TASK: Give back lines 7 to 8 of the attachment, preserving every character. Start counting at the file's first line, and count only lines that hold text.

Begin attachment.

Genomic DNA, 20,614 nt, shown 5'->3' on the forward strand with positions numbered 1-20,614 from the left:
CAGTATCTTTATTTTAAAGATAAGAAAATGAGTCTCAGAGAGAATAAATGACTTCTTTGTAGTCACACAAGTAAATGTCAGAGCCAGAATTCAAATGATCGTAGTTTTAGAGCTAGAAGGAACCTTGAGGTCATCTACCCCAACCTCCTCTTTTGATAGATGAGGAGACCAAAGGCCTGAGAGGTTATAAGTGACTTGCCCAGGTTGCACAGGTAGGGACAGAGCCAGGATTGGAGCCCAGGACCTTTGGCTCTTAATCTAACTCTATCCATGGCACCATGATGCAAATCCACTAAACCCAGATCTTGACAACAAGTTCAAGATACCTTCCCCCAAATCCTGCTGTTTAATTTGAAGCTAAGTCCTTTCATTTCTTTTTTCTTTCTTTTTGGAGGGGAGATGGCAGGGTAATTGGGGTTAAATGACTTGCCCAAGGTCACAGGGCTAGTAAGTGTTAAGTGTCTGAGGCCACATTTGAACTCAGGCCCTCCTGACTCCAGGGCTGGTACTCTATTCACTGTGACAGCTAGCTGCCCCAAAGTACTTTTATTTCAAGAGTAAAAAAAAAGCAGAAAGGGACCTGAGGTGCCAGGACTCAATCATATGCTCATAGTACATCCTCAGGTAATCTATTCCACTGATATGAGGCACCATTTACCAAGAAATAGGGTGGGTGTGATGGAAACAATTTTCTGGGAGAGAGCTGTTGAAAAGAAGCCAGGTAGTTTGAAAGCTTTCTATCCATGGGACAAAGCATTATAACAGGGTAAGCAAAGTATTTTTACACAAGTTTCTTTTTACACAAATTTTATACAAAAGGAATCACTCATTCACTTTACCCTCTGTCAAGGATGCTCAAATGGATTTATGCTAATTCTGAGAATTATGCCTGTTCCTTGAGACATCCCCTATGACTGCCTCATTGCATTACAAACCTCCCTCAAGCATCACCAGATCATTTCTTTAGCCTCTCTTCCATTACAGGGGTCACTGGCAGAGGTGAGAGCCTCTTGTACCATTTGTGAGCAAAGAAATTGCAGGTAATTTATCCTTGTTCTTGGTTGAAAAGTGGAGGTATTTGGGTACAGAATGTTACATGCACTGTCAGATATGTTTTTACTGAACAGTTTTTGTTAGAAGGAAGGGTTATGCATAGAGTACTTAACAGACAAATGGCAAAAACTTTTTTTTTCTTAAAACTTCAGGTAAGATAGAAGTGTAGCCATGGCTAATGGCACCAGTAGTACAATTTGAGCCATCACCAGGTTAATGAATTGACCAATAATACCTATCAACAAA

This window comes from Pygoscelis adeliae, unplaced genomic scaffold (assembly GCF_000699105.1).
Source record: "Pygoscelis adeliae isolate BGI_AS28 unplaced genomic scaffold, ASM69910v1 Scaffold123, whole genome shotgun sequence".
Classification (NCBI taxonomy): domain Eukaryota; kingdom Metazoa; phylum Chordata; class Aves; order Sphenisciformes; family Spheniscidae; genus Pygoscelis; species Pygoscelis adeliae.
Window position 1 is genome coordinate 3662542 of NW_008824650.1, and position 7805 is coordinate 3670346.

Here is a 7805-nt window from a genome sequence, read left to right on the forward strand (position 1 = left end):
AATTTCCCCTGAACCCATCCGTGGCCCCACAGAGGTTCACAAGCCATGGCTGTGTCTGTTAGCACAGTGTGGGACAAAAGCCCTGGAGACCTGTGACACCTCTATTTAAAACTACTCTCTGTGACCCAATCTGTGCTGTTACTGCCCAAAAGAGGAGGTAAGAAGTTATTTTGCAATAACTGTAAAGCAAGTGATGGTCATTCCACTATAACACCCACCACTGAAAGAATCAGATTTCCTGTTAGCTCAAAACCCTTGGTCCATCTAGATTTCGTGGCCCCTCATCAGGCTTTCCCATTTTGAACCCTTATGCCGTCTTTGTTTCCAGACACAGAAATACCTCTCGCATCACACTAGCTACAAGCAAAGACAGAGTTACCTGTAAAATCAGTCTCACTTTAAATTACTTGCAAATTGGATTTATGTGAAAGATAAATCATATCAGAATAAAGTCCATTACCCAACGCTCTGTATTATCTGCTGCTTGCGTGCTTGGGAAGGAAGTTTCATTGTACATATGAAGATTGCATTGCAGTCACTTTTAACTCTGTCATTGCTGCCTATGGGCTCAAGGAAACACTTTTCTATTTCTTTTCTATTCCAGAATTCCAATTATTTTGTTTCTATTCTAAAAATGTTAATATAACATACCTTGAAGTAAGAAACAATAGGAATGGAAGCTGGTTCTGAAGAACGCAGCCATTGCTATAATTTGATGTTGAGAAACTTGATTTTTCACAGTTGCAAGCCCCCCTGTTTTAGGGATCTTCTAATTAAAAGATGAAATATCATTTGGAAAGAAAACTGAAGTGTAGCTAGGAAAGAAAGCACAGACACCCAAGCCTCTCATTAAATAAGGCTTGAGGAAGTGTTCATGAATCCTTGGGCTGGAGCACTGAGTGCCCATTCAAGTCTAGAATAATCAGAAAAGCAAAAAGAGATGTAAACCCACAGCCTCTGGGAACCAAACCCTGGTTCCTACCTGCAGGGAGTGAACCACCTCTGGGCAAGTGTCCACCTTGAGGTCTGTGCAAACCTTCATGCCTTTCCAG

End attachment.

Here is a 7805-nt window from a genome sequence, read left to right on the forward strand (position 1 = left end):
AATTTCCCCTGAACCCATCCGTGGCCCCACAGAGGTTCACAAGCCATGGCTGTGTCTGTTAGCACAGTGTGGGACAAAAGCCCTGGAGACCTGTGACACCTCTATTTAAAACTACTCTCTGTGACCCAATCTGTGCTGTTACTGCCCAAAAGAGGAGGTAAGAAGTTATTTTGCAATAACTGTAAAGCAAGTGATGGTCATTCCACTATAACACCCACCACTGAAAGAATCAGATTTCCTGTTAGCTCAAAACCCTTGGTCCATCTAGATTTCGTGGCCCCTCATCAGGCTTTCCCATTTTGAACCCTTATGCCGTCTTTGTTTCCAGACACAGAAATACCTCTCGCATCACACTAGCTACAAGCAAAGACAGAGTTACCTGTAAAATCAGTCTCACTTTAAATTACTTGCAAATTGGATTTATGTGAAAGATAAATCATATCAGAATAAAGTCCATTACCCAACGCTCTGTATTATCTGCTGCTTGCGTGCTTGGGAAGGAAGTTTCATTGTACATATGAAGATTGCATTGCAGTCACTTTTAACTCTGTCATTGCTGCCTATGGGCTCAAGGAAACACTTTTCTATTTCTTTTCTATTCCAGAATTCCAATTATTTTGTTTCTATTCTAAAAATGTTAATATAACATACCTTGAAGTAAGAAACAATAGGAATGGAAGCTGGTTCTGAAGAACGCAGCCATTGCTATAATTTGATGTTGAGAAACTTGATTTTTCACAGTTGCAAGCCCCCCTGTTTTAGGGATCTTCTAATTAAAAGATGAAATATCATTTGGAAAGAAAACTGAAGTGTAGCTAGGAAAGAAAGCACAGACACCCAAGCCTCTCATTAAATAAGGCTTGAGGAAGTGTTCATGAATCCTTGGGCTGGAGCACTGAGTGCCCATTCAAGTCTAGAATAATCAGAAAAGCAAAAAGAGATGTAAACCCACAGCCTCTGGGAACCAAACCCTGGTTCCTACCTGCAGGGAGTGAACCACCTCTGGGCAAGTGTCCACCTTGAGGTCTGTGCAAACCTTCATGCCTTTCCAG